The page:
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‘Major incident’ in locked down Manchester as coronavirus cases keep going UP

The Government will start testing sewage to track coronavirus and could ban domestic travel to stop local outbreaks. 

Infected people are thought to shed coronavirus material in faeces soon after symptoms appear, meaning sewage could act as a faster indicator of the presence of Covid-19 than swab tests.

This has led the government to ramp up mass sewage testing nationwide after trials across 44 sites in England were able to identify local infection rises.

Environment Secretary George Eustice said the measure would give officials a ‘head start’ on tackling further outbreaks. 

A wave of localised flare-ups across England has prompted Downing Street to discuss radical proposals to shake up its crisis response. 

This could include banning travel in and out of areas with high infections as part of a ‘flexible’ strategy to avoid another national lockdown that would derail the economic recovery. 

The notion of locking down London was touted in March when the capital bore the brunt of cases. It could be resurrected again in the event of a second wave, with the lockdown area defined by the M25. 

Scientists have long known that coronavirus can be detecting in sewage, with tests in Barcelona showing the virus was circulating as far back as March 2019. 

This led to British scientists conducting their own trials, which confirmed the measure was accurate and could be rolled out nationwide.   

Environment Secretary George Eustice told the Sun: ‘The aim of this new research is to give us a head start on outbreaks.

‘We are working closely with researchers, water firms and the devolved governments.’ Analysis from Bangor University showed that the volume of coronavirus in sewage samples plummeted after lockdown was imposed.

Professor Davey Jones, who contributed to the study, told the British Medical Journal: ‘If there’s one person infected in a population of 10,000, we can pick it up. It’s that sensitive.’ 

Testing sewage could also be safer than swab tests as there is no evidence the virus can be spread via waste water, according to the World Health Organisation.

The measure is part of a wider shake-up of the government’s response to coronavirus in the wake of a series of localised flare-ups.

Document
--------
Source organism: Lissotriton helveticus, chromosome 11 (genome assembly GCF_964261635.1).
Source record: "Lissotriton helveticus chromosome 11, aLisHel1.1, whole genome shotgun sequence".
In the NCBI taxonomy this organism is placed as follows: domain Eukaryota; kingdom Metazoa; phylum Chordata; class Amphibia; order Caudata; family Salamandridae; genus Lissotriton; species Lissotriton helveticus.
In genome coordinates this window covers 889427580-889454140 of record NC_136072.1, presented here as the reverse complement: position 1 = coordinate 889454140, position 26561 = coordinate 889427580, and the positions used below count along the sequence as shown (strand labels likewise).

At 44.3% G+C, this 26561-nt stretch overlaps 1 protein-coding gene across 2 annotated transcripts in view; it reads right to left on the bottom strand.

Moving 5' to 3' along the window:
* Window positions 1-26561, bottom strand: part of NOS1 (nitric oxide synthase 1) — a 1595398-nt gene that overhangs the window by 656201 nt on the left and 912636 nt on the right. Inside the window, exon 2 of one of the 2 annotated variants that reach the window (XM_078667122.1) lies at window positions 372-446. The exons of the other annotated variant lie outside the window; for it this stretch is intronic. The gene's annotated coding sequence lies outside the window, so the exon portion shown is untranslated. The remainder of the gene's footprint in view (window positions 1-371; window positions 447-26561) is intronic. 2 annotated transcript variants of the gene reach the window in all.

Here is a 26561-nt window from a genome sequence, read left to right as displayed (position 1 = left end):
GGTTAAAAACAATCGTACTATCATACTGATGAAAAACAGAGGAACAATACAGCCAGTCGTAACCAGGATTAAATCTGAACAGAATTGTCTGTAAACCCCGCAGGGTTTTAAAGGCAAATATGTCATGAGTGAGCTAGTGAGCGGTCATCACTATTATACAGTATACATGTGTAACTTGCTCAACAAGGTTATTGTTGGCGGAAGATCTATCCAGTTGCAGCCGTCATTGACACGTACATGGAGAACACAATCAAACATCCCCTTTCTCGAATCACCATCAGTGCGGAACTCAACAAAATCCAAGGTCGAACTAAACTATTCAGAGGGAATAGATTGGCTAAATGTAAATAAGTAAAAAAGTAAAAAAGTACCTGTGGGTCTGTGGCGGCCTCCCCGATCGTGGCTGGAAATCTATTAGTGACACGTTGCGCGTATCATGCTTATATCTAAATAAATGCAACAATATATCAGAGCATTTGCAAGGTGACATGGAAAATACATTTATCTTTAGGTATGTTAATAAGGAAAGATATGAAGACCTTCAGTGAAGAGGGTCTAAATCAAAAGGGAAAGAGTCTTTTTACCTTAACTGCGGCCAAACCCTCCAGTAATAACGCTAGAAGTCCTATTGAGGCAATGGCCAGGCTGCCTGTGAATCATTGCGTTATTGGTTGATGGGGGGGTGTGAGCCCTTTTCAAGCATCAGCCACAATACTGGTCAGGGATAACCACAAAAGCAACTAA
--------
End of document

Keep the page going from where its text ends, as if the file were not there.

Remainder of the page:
This could include banning travel between areas with high infection rates. 

The Times reports the notion of domestic travel bans has resurfaced in government in recent days, having initially been touted in the early stages of the pandemic when London became a Covid hotspot.

The plans to insulate the capital to stem the spread of Covid-19 were shelved, but could be revived as part of Boris Johnson’s new targeted approach.

Beefed-up powers have already handed ministers the ability to mandate such travel bans with police enforcement.          

It came as a major incident was declared in Greater Manchester today due to increases in coronavirus infection rates across ‘multiple localities’.

The decision to up the readiness of emergency and public services to respond to the escalating Covid-19 transmission rate in the region comes after the Government announced new lockdown restrictions for parts of north-west England on Thursday.

Health Secretary Matt Hancock announced late on Thursday that people from different households in Greater Manchester, parts of east Lancashire and West Yorkshire would be banned from meeting each other inside their homes or in gardens following a spike in virus cases.

The new rules also banned members of two different households from mixing in pubs, restaurants and other hospitality venues, but those businesses are permitted to remain open for those visiting individually or from the same household.

Officials have also drawn up plans that could see millions of people asked to stay at home if a second wave of coronavirus infections takes hold.

One option would reportedly see people aged between 50 and 70 would get personalised risk ratings as part of a significant widening of the shielding programme, according to The Sunday Times. 

The plan attracted a storm of protest last night, with critics claiming it failed to recognise the important contribution over-50s make to the economy and risked stigmatising older people in the workplace.

Former government adviser Joan Bakewell said ministers needed first to tackle the problem of young people failing to socially distance.

Labour peer Lord Foulkes said: ‘It is both ageist and ill-thought-out. Some under-50s have underlying health conditions, while some over 50s are key to our economy.’ Dame Esther Rantzen said people of the same age cannot be lumped together as being identical.

But the 80-year-old said she would be prepared to stay at home to prevent another lockdown for all age groups.

According to the Office for National Statistics, just 4,895 people aged 45 to 64 have died and 7,549 aged 65 to 74, compared to 16,586 in the 75 to 84 age bracket and 21,766 aged over 85. 

Housing Secretary Robert Jenrick last night attempted to defuse the row as he insisted that talk about expanding the shielding programme was ‘just speculation’.

He added: ‘You would expect the Government to be considering all of the range of options that might be available.’ 

Health Secretary Matt Hancock also dismissed the report today, telling Sky News: ‘The reports with respect to the over-50s are inaccurate and they’re speculation, but we’ll always do whatever is necessary to keep people safe.’ 

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